Putting skin cancer in the shade

Sarah Williams, Senior Health Information Officer at Cancer Research UK sheds light on the increased number of skin cancer diagnoses and the importance of prevention

More than 100,000 cases of skin cancer are diagnosed each year in the UK. Most of those are non-melanoma skin cancer, which is much more common than malignant melanoma, the most serious type. Over the past few decades, rates of melanoma have increased in all age groups – with around 13,300 cases in the UK in 2011. But at the same time, we’ve seen huge strides made in diagnosis and treatment with around 9 in 10 people now surviving malignant melanoma.

There are a number of factors behind the increase in melanoma rates. The boom in sunbed use and popularity of relatively cheap, sunny foreign holidays over roughly the same period are likely to have played a part. Particularly as they are associated with the short, intense exposures to ultraviolet (UV) light that are known to be linked to melanoma development. These are also typical of the exposures people might experience if they are seeking to suntan. So the quest for a tan could be having negative consequences for people’s health – despite the popular but mistaken belief that tanned skin is a sign of good health.

Increased detection of skin cancer may also be behind increasing melanoma rates, partly due to awareness campaigns encouraging people to be aware of any changes to their skin and to report them to their GP. Earlier detection of skin cancer greatly improves the chances of successful treatment and, along with ensuring patients have prompt access to optimal treatment, is one of the main ways to reduce skin cancer deaths.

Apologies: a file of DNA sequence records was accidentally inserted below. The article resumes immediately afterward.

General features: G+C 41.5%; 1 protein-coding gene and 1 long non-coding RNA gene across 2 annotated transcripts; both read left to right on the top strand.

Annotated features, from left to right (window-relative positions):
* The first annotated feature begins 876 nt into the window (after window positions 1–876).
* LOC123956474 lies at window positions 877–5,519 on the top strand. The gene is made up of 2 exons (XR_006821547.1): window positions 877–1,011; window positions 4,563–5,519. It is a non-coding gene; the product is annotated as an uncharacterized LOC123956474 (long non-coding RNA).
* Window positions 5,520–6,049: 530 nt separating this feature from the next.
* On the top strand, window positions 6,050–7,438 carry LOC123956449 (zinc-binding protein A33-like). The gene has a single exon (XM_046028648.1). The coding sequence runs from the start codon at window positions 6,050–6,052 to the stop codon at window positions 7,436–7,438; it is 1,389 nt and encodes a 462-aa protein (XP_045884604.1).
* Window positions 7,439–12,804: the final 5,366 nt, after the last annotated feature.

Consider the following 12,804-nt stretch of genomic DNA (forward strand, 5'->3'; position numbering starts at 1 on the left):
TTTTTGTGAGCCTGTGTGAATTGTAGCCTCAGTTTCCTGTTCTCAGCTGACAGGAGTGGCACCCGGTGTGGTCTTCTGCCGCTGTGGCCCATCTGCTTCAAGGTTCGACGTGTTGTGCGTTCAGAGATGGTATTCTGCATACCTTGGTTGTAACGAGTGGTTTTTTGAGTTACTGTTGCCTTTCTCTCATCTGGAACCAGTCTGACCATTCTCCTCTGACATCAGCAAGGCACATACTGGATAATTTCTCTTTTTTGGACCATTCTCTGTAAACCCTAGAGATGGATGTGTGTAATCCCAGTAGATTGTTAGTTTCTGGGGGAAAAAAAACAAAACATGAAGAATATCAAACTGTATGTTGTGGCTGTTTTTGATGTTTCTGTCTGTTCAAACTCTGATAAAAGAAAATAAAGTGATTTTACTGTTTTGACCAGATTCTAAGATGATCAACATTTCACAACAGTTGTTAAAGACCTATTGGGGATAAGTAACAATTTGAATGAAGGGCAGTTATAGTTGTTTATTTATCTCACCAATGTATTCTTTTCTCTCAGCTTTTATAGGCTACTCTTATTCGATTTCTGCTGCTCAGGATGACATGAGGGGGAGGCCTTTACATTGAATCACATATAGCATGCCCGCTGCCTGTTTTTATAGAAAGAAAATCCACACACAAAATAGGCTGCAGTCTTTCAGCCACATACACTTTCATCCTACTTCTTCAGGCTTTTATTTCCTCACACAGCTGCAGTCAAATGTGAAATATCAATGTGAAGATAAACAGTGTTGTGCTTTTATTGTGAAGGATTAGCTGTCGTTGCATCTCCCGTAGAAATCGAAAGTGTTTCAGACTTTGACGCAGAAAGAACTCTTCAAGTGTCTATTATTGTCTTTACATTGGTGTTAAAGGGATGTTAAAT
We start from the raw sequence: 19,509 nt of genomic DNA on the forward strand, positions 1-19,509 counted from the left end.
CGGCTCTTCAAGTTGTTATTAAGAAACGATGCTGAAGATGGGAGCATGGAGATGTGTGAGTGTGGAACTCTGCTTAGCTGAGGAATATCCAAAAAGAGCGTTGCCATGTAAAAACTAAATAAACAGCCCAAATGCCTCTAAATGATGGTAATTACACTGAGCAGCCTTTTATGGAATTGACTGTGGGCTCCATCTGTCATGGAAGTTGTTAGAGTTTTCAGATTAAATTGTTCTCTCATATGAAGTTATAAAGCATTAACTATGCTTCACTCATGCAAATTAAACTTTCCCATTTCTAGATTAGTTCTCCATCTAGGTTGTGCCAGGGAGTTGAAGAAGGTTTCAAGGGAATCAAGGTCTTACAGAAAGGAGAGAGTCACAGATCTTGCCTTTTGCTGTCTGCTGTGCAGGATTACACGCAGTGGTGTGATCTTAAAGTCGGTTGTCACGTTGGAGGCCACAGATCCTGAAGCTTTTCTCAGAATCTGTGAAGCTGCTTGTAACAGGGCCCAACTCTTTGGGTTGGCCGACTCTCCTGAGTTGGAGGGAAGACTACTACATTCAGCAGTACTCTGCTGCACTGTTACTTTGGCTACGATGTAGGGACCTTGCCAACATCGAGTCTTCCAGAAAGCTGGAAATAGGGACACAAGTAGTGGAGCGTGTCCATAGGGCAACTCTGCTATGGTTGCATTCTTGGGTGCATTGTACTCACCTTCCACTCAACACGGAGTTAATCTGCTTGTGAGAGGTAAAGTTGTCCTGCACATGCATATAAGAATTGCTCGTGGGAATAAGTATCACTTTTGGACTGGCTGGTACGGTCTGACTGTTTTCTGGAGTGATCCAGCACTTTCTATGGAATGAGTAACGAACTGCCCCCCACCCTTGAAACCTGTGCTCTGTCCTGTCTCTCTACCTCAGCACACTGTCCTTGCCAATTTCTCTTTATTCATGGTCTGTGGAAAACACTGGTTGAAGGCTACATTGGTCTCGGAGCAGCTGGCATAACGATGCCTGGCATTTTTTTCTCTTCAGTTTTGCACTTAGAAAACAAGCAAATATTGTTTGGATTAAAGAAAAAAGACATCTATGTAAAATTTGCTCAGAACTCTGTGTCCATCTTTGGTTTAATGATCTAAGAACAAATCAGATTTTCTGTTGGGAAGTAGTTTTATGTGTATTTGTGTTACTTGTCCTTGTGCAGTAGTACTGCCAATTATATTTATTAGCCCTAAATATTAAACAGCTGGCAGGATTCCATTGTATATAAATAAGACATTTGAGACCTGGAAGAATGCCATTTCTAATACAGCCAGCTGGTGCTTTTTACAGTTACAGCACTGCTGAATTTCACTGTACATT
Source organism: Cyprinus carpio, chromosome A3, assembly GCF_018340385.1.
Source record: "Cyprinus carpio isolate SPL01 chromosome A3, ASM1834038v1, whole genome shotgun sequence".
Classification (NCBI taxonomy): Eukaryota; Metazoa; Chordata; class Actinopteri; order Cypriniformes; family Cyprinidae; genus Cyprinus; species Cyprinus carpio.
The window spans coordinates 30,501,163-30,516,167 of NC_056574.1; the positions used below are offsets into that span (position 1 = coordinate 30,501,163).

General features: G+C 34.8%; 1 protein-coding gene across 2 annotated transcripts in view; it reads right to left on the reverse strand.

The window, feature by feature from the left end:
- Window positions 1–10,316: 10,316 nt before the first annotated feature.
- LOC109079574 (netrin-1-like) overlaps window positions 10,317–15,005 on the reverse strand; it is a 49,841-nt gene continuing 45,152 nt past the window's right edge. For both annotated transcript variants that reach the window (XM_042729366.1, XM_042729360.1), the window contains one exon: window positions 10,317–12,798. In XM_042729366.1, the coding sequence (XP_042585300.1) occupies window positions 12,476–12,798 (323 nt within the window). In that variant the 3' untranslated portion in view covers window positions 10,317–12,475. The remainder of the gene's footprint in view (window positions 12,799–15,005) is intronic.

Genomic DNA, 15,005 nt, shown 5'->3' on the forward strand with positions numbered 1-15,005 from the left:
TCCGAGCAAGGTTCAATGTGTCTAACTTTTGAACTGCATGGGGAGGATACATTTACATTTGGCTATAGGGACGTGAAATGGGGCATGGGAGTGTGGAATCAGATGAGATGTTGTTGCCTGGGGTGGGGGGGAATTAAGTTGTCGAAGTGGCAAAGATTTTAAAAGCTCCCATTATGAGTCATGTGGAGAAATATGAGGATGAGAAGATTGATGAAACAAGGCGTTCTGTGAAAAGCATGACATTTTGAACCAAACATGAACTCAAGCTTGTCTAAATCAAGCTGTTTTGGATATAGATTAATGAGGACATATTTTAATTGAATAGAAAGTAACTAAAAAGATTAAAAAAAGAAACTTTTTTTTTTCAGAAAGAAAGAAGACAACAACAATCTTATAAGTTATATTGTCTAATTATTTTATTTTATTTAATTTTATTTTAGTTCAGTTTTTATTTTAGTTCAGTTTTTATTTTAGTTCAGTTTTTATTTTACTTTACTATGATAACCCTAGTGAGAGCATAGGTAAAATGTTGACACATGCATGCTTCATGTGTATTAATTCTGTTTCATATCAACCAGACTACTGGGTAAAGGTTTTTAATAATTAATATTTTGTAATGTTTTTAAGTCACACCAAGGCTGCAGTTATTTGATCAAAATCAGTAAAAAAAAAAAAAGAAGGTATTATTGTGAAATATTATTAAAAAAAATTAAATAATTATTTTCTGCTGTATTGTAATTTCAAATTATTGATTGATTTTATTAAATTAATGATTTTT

But increasing rates of diagnosis coupled with the much smaller increases in melanoma death rates suggests an additional possibility – over-diagnosis. Some cancers are very slow growing, and would never have harmed someone within their lifetime. But at the moment not enough is known about the disease to make a reliable distinction between these slow-growing cancers, which can be safely left alone, and more aggressive disease which should be treated without delay. While over-diagnosis doesn’t mean we shouldn’t improve prevention of skin cancer it does sound a note of caution in rushing to act based solely on incidence trends.

Melanoma is a largely preventable cancer, with more than 8 in 10 cases caused by excessive UV exposure. The picture is complicated by the issue of vitamin D which is produced by sunlight and necessary for bone health – but most people should be able to find a balance and get enough sun exposure to produce sufficient quantities of vitamin D, without increasing the risk of skin cancer. The National Institute for Health and Care Excellence (NICE) is drafting guidelines on how the risks and benefits of sunlight exposure can best be communicated to the public.

The most effective ways to reduce the risk of skin cancer are to limit the time spent in the strong sun – such as by spending time in the shade – and to cover the skin with protective clothing, such as a hat and long-sleeved shirt, and wearing sunglasses. But, most people tend to rely largely on sunscreen, which can’t provide complete protection even when it is used in the best possible way.

There is a need for well-funded prevention campaigns to raise awareness of the most effective ways people can reduce their risk of skin cancer. Such campaigns should also help the public to understand when and where they may be at risk. For example, the growing use of the UV Index in weather forecasts is a positive step, but there is a need to educate the public about what it means for the individual.


Sarah Williams

Senior Health Information Officer

Cancer Research UK



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